Sarah Palin’s Churches and The Third Wave

Follow this link to see an article and video about Sarah Palin’s churches and The Third Wave.

Normally, I don’t put much stock in this stuff.  However, I provide this as a service to any of my readers who were concerned about Obama’s pastor, Rev Wright.  If you thought you might vote for McCain/Palin because of fear of Rev. Wright, perhaps you ought to view the above video.

More Misinformation from the New York Times?

I have lost all faith in the veracity of The New York Times.  Therefore I would not normally comment on much of anything that they say.  I have not read the original op-ed, just the rebuttal.

However, I know someone is going to claim that they learned something from the Op-Ed piece.  My reason for this post is to keep a record of the link to the rebuttal just in case I need it.

Follow this link to what The New York Times Public Editor wrote about Edward N. Luttwak’s Op-Ed. The following paragraph introduces the piece by the Public Editor:

On May 12, The Times published an Op-Ed article by Edward N. Luttwak, a military historian, who argued that any hopes that a President Barack Obama might improve relations with the Muslim world were unrealistic because Muslims would be “horrified” once they learned that Obama had abandoned the Islam of his father and embraced Christianity as a young adult.

The following paragraphs are the conclusion of what the Public Editor wrote:

Shipley, the Op-Ed editor, said he regretted not urging Luttwak to soften his language about possible assassination, given how sensitive the subject is. But he said he did not think the Op-Ed page was under any obligation to present an alternative view, beyond some letters to the editor.

I do not agree. With a subject this charged, readers would have been far better served with more than a single, extreme point of view. When writers purport to educate readers about complex matters, and they are arguably wrong, I think The Times cannot label it opinion and let it go at that.

Have You Been Had 1

You have probably heard a few snippets of Pastor Jeremiah Wright’s speech at the NAACP’s Fight For Freedom Fund Dinner. Again, these snippets hardly do justice to him.

If you watch to the very end of part 6, you will see how well even CNN can cover the news when they really try.

Follow the links below to get yourself an education and an inspiration.

You Have Been Duped Again

If the main stream media duped you over what Jeremiah Wright said in his sermons, did you actually expect them to cover his rebuttal fairly? That would be awfully naive, wouldn’t it?

I have links to the first 5 parts of his appearance at the National Press Club. I have as yet been unable to get the rest of it. To see for yourself what the msm has falsified, view the video of his appearance by following the links below.

On May 10, I found the link to part 6.  If you read this item before May 10, then you might not have been able to see part 6.

Rising Tide of Religious Faith

Richard H. has found another interesting piece. If this keeps up, I may have to put him on the staff.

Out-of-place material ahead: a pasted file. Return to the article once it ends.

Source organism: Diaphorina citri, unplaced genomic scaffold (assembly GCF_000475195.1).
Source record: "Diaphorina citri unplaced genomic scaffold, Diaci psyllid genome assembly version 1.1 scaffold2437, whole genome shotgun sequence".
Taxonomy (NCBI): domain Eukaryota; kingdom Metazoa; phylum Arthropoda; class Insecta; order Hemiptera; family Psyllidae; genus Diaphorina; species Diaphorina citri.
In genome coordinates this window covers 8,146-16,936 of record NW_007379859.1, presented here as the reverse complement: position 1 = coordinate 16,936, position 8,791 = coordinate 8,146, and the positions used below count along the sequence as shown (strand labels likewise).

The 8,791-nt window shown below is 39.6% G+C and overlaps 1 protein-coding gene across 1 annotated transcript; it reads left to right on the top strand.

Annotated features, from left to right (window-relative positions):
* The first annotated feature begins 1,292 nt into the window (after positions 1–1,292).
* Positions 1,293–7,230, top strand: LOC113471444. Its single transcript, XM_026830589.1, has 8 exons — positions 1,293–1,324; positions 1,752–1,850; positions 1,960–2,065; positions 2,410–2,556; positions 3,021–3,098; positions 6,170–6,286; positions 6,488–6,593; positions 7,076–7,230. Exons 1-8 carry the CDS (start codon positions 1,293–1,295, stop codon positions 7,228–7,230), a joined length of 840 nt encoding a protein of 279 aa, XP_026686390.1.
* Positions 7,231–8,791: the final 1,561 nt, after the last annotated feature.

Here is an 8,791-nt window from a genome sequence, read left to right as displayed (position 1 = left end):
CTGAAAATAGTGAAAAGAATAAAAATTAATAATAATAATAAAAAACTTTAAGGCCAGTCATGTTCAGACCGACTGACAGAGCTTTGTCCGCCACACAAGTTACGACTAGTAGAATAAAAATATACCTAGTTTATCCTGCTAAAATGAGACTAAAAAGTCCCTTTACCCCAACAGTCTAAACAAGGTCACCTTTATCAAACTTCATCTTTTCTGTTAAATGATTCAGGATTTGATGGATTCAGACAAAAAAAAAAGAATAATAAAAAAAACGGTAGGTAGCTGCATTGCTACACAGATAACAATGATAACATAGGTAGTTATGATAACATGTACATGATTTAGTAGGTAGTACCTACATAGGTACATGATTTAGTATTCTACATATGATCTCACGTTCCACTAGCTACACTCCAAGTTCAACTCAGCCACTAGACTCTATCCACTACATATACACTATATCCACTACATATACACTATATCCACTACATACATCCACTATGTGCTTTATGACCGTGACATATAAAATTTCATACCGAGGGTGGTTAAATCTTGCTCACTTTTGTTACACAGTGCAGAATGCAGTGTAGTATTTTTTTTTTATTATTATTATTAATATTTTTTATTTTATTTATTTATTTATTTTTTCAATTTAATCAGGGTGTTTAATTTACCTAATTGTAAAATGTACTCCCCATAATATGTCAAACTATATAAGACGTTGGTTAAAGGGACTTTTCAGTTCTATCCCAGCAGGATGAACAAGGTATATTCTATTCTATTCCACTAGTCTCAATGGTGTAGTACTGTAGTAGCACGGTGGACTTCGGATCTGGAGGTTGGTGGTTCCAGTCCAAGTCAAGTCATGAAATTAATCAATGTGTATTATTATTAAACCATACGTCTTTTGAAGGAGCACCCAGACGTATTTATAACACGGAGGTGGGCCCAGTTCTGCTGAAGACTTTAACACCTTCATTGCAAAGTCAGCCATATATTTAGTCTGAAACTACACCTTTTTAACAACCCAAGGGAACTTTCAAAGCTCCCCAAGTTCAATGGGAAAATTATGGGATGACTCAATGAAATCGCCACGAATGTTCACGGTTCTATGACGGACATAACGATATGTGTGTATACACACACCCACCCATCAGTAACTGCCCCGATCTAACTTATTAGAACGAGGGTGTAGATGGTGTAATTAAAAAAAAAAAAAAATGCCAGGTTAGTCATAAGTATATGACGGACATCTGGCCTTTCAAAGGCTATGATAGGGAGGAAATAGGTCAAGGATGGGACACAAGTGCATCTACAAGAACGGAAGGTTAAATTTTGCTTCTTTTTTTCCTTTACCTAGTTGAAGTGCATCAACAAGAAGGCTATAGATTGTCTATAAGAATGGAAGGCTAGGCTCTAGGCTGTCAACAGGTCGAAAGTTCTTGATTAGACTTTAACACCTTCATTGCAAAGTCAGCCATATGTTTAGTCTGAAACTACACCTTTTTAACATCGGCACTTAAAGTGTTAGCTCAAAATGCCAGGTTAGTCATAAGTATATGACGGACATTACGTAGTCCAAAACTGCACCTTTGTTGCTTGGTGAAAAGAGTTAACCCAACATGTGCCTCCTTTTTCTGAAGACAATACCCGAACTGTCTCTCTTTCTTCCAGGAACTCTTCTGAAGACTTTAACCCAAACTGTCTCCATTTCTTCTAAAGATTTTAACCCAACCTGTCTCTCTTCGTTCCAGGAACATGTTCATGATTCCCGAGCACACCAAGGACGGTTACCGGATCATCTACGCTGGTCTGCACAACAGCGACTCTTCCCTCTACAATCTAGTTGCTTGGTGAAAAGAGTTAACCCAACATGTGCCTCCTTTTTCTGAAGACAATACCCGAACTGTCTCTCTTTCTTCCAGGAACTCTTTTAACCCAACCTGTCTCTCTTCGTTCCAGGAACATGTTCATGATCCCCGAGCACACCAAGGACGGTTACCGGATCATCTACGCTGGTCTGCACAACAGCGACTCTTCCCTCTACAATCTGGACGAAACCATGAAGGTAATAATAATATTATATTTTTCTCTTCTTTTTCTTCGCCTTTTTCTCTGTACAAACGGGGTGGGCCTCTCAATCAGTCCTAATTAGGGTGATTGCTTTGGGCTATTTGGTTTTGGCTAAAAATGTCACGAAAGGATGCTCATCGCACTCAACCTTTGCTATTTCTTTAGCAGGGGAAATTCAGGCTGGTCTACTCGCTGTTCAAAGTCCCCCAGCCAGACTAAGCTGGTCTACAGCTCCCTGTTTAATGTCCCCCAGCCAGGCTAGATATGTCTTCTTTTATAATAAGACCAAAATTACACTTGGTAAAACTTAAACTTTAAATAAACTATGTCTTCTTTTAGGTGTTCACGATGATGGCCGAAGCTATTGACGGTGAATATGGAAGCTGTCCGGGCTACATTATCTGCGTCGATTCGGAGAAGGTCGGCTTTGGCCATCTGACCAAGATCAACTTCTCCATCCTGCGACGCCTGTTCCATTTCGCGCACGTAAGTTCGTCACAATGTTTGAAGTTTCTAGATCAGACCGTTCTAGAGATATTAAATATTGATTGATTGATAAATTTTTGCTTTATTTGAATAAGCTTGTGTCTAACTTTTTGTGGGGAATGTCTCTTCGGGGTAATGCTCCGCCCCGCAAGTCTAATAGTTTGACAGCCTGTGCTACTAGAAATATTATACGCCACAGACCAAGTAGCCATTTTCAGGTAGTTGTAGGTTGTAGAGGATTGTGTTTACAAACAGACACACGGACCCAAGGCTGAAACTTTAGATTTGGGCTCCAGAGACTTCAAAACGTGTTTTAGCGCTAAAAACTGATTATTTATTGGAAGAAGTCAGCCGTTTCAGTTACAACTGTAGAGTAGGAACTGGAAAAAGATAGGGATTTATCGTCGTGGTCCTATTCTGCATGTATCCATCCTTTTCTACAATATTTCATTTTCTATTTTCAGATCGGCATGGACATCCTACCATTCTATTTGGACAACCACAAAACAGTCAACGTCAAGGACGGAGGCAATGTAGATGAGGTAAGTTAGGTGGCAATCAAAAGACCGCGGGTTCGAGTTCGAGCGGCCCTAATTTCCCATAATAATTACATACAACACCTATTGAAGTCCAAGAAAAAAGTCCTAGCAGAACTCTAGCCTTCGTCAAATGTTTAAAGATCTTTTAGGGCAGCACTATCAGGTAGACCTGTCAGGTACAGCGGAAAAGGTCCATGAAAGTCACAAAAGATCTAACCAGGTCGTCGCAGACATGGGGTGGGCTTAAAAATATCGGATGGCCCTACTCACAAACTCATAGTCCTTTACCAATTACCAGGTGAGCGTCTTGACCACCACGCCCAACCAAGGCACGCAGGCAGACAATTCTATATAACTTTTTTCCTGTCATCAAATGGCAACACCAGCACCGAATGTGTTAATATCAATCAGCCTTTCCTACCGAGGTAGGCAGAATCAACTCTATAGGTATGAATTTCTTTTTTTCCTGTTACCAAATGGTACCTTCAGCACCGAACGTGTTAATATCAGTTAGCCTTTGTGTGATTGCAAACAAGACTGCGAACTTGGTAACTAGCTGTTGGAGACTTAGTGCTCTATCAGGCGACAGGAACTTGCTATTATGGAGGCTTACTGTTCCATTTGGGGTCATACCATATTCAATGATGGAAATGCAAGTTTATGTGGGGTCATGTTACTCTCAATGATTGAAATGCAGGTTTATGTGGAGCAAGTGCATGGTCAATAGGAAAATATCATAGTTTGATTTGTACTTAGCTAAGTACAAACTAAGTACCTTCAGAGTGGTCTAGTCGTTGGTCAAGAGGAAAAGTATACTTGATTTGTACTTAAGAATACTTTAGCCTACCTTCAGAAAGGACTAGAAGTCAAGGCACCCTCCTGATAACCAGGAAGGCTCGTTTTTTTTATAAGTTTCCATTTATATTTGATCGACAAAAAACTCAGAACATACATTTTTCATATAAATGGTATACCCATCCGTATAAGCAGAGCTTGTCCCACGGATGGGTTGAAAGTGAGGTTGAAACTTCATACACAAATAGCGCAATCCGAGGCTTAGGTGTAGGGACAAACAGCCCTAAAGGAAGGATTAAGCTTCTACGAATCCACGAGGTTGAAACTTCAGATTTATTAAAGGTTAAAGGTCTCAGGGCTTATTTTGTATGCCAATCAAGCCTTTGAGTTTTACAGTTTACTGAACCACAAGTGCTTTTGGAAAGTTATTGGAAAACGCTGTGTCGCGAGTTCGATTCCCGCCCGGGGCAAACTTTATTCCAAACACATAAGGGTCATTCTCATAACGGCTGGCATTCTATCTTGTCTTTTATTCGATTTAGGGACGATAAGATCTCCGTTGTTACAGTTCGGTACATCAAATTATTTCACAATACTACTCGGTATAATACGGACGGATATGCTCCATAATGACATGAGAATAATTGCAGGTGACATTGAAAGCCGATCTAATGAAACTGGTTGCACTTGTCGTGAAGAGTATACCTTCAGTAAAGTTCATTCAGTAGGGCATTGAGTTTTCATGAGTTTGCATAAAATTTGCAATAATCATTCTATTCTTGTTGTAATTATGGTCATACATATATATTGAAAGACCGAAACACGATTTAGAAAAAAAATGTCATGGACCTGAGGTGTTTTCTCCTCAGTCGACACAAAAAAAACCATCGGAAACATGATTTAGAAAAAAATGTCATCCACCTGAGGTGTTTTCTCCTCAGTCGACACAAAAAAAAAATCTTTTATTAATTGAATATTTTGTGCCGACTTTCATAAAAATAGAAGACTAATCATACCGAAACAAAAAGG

This New York Times column by Nicholas D. Kristof discusses the rising tide of religious belief in the United States compared to the rest of the industrialized countries.

He compares some aspects of this trend to what he has seen when he has been with mullahs and imams of the Islamic world.

I think I begin to understand the common factor. The United States is seeing unprecedented economic competition from the rest of the world. People in this country are seeing signs of the possible end to U.S. economic domination. We may have a strong military, but we may not have the economic resources to keep it in the field against all the adversaries we are facing.

On the Islamic side of the world, there has been a general failure of most citizens in Islamic countries to realize any economic gains from the rising price of oil. The Palestinians’ living conditions have not improved due to any concessions that the Arab world has made in negotiations with Israel. What few Islamic countries have seen any progress toward democracy have not seen any benefit for the lives of the average resident.

The common factor between these two sides is fear. Add in global warming and you just get more fear. I think there is a tendency to turn toward unquestioning religious faith in times of fear and stress. No rational action has seemed to make things better. Perhaps some savior will step in to rescue us.

Another common factor is the presence of people seeking power who take advantage of the fear that the population is feeling.

I realized the other day that I am actually a believer, too. I have faith that basing personal and political actions on rational and intelligent analysis of the situation is the best hope of humanity. We can figure out what has gone wrong with previous policies, and we can choose better policies. I also have faith that technological innovation, with some of which I have been involved since 1961, can make our lives better if used carefully.

Another tenet of my faith is that making life altering decisions based on beliefs that seem to contradict rational evidence is not a wise thing to do. As an engineer, I was always having to make decisions based on incomplete knowledge. However, an engineer does have the responsibility to gather as much information as is feasible before making those decisions.

If there is a God, would she have given us a brain if she didn’t want us to use it?